This is a summary of the recent performance of a wide range of excellent Tactical Asset Allocation (TAA) strategies, net of transaction costs. These strategies are sourced from books, academic papers, and other publications. While we don’t (yet) include every published TAA model, these strategies are broadly representative of the TAA space. Learn more about what we do or let AllocateSmartly help you follow these strategies in near real-time.
- Tactical Asset Allocation generally underperformed the benchmark in September.
- TAA entered the month positioned defensively following market weakness in August.
- The market went on to bounce back in September. It was an overwhelmingly positive month for risk assets (ex. SPY +1.9%, EFA +3.1%) and negative month for defensive assets (ex. TLT -3.4%).
- Despite the strong showing from risk assets, TAA still remains cautiously defensive entering October (see data dump below).
TAA did a good job controlling market losses during the pullbacks in late-2018 and twice this year, but in all cases, those losses proved to be short-lived. TAA was positioned too defensively for the subsequent market rebound, and as a result, trails YTD.
To some degree, this is the price of doing business for trend-following/momentum types of strategies. At some point, TAA’s cautious nature is going to save the portfolio from significant loss (ex. 2000-02 and 2007-08), but in the meantime, that risk adversity makes TAA prone to getting stuck on the sidelines when those losses don’t develop. Time will tell whether the current defensive positioning proves to be prescient or if this is another of 2019’s headfakes.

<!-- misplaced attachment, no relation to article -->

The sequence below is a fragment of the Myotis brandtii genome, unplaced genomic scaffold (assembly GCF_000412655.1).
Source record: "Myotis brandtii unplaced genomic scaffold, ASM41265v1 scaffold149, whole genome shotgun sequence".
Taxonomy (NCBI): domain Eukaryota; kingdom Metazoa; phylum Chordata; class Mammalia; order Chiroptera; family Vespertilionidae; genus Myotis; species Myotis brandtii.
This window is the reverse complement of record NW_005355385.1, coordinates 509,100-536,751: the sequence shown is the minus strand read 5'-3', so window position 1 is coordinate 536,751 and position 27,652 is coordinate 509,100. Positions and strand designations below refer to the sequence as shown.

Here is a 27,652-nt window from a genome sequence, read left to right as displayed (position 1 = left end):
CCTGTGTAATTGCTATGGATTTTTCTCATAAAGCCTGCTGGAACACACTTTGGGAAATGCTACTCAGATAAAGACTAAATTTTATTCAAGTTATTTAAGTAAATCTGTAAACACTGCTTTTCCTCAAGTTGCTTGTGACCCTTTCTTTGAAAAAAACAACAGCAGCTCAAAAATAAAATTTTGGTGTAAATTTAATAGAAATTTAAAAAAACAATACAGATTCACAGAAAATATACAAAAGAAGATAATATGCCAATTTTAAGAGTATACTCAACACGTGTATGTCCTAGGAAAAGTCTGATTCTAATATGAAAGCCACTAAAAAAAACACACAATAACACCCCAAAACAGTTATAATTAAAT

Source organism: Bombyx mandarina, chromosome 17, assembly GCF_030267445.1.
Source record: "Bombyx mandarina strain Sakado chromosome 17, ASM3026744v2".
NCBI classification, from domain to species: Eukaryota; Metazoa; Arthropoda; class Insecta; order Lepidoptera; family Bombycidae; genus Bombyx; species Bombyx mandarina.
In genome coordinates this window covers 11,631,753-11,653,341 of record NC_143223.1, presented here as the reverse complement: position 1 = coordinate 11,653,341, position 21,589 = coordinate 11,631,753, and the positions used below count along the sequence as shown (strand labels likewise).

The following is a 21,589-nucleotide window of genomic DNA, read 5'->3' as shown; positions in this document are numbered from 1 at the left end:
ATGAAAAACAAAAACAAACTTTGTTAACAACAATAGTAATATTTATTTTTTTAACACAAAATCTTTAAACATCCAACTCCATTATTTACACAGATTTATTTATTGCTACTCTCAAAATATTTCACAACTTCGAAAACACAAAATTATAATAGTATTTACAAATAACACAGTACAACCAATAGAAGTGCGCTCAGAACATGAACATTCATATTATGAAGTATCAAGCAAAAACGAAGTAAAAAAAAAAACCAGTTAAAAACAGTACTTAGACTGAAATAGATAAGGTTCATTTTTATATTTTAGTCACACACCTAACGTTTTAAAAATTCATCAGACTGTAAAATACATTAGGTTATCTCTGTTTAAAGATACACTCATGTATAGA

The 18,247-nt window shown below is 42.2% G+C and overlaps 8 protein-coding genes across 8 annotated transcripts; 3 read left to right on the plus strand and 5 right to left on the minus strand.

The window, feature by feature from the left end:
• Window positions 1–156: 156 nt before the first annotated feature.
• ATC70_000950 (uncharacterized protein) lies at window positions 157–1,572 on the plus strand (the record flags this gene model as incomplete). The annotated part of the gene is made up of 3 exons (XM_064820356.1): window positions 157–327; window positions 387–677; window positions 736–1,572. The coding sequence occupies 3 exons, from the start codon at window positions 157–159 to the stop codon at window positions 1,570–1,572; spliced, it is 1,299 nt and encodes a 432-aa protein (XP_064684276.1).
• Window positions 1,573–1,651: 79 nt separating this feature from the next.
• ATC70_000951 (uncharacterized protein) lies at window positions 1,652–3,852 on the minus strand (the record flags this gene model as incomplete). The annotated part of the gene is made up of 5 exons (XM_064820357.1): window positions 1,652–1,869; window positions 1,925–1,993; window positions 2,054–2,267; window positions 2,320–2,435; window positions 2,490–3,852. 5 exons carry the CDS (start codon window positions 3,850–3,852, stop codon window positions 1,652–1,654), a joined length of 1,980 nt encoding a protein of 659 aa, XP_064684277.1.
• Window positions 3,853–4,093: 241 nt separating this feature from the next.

With such a large pool of published strategies to draw on (53 and counting), we’re able to draw some broad conclusions about the state of TAA. The following two charts help to show trends in the asset classes that TAA as a whole is allocating to over time.
The first chart shows the average month-end allocation to categories of assets by all of the strategies that we track. For example, “US Equities” may include everything from the S&P 500 to individual stock market sectors. Defensive assets tend to be at the bottom of the chart, and offensive at the top. The data on the far right of the chart reflects where TAA stood as of the end of the most recent month.
There were no significant shifts in allocation at month-end: a bit out of cash and bonds (7% in total), mostly into US equities and real estate (6% in total).
In the second chart below, we’ve combined average TAA allocation into even broader categories: “risk on” (equities, real estate and high yield bonds) versus “risk off” (everything else). We realize that some asset classes don’t fit neatly into these buckets, but it makes for a useful high level view.
TAA remains mostly defensive, but is still far below historical extremes (click for a longer view).
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